Are you a divorced non-Christian in love with a Catholic and are hoping to marry in a church? Are you dreading the long arduous process you have to go through to do so? Well it may not be so tortuous if the Pope has his way. In the current process the non-Christian must apply to the Pope through a tribunal and then wait for over a year for permission to be granted. But Pope Francis is likely to ease restrictions on the marriage of divorced non-Catholics to Catholics.
“In all likelihood the Holy Father [Pope] might be generous and decide that the Archbishop can give his consent for the remarriage of a divorced non-Christian with a Catholic. We will know in October when over 1,200 bishops from across the world meet in the Vatican,” said Reverend Dr John Abraham, the judicial vicar.
Though the church does not believe in divorce as a concept, it practices a detailed and exhaustive procedure before allowing a divorced non-Christian to marry a Catholic in church. The tribunal, consisting of three judges, studies the case and decides whether to send a final dossier to the Vatican to seek the permission of the Pope.
According to Reverend Abraham thus far only seven cases have been sent to Rome from Karnataka, since the tribunal began in 1971.
“But if the divorced non-Christian party gets baptized before the marriage then they can seek the permission through the Archbishop and not the Pope,” clarifies Reverend Abraham.
“But it is ridiculous if the Pope has to sit and give permission for every Catholic who wants to marry a non-Christian,” said 23-year-old Rhea D’Souza who is planning her marriage to a divorced non-Christian. (!!)
“So my partner has to apply to the Church requesting the Pope to annul his marriage. This whole process itself will take several months or even years as there are over 150 cases being filed every year,” she adds.
First the tribunal checks if the non-Christian in question has obtained a divorce from a civil court. After this the tribunal will summon the former spouse and other family members to check if the divorce was by mutual consent, and carried out in a fair and just manner. “It is important for us to find out if the ex-spouse was keen on staying in the marriage. We take statements of the ex-spouse, parents and other family members. In case we find out that the Catholic fell in love with the non-Christian while he’she was married, and that was the reason for the dissolution of the marriage then we will not give permission for the marriage to go ahead. The church cannot accept its own child to sin and be the reason for a broken marriage,” Reverend Abraham adds.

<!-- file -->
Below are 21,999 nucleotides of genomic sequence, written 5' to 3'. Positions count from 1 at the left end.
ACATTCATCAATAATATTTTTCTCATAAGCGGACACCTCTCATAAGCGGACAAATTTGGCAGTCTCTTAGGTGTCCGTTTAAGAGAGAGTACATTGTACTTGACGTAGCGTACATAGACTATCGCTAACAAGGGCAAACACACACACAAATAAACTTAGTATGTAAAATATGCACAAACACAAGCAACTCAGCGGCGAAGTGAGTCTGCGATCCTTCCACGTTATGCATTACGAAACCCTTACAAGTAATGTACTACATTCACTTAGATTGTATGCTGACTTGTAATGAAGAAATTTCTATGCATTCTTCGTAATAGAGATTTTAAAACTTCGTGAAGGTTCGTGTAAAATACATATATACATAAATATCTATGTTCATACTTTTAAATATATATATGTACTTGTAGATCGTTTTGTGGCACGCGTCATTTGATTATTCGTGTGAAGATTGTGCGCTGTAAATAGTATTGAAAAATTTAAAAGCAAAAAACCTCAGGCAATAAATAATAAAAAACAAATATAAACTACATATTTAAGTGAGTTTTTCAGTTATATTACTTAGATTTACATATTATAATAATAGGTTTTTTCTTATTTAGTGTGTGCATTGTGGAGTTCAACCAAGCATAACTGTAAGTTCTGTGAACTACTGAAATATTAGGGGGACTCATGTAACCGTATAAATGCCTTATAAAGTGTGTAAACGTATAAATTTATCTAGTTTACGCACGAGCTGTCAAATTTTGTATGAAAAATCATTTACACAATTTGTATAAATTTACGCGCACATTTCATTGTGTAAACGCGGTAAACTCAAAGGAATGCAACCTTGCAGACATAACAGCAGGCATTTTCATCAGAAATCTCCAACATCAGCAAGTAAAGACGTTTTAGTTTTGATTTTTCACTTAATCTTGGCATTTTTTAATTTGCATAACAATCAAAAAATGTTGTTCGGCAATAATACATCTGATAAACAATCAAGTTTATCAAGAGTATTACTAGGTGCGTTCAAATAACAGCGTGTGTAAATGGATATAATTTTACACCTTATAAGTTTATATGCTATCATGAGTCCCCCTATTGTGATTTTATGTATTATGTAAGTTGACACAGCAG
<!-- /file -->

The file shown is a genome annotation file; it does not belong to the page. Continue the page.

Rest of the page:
The tribunal then finds out whether there are valid reasons to annul the marriage, even if it is a non-Christian one. “Some of the grounds to annul the previous wedlock of a non-Christian include mental stability of the ex-spouse, whether the party [who is keen on marrying a Catholic] was forced or cheated into the first marriage, whether the marriage was consummated,” explains Vicar General of Bengaluru Archdiocese S Jayanathan.
The church also finds out whether the ex-spouse or the children from the first wedlock have been well cared for and their requirements have been taken care of.
“Once these issues have been set right by the divorcee and we feel that the two parties [from the previous wedding] are not willing to reconcile then we petition the Pope and the process of getting a reply from the Vatican takes about six months and then another four months to complete the paperwork before the two can marry in or outside the church,” says Reverend Abraham. In case this procedure is defied by the two parties and ends up in a civil court marriage, then the Church will not consider wedlock valid.
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Vicar general S Jayanathan and Judicial vicar Reverend John Abraham stated that the church does not insist on a non-Christian converting to Christianity in order to marry a Catholic, even if the ceremony were to be held in a church. The Church allows the marriage of a non-Christian to a Catholic on two conditions: One, that all children born out of this marriage will be baptized in a Catholic church. Two, the non-Christian party will accept the marriage as unbreakable and that he/she will not re-marry. “Though we don’t forbid non-Christians from converting, there is no obligation on the party to convert if they want to marry in the church,” Abraham told BM.
Watch the video for the Truth! Fr. Pfeiffer delivers another excellent sermon on the Beauty of Purity and the Rot of Impurity.